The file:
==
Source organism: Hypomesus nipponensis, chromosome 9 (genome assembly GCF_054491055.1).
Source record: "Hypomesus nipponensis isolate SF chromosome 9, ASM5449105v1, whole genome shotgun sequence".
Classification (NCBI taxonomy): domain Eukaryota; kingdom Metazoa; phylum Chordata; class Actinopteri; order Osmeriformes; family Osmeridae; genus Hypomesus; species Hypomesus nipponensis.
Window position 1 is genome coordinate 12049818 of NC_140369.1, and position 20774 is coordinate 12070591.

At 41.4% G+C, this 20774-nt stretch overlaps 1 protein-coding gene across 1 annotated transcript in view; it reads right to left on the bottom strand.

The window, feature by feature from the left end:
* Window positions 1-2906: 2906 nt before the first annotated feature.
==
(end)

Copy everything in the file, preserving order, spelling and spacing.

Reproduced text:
Source organism: Hypomesus nipponensis, chromosome 9 (genome assembly GCF_054491055.1).
Source record: "Hypomesus nipponensis isolate SF chromosome 9, ASM5449105v1, whole genome shotgun sequence".
Classification (NCBI taxonomy): domain Eukaryota; kingdom Metazoa; phylum Chordata; class Actinopteri; order Osmeriformes; family Osmeridae; genus Hypomesus; species Hypomesus nipponensis.
Window position 1 is genome coordinate 12049818 of NC_140369.1, and position 20774 is coordinate 12070591.

At 41.4% G+C, this 20774-nt stretch overlaps 1 protein-coding gene across 1 annotated transcript in view; it reads right to left on the bottom strand.

The window, feature by feature from the left end:
* Window positions 1-2906: 2906 nt before the first annotated feature.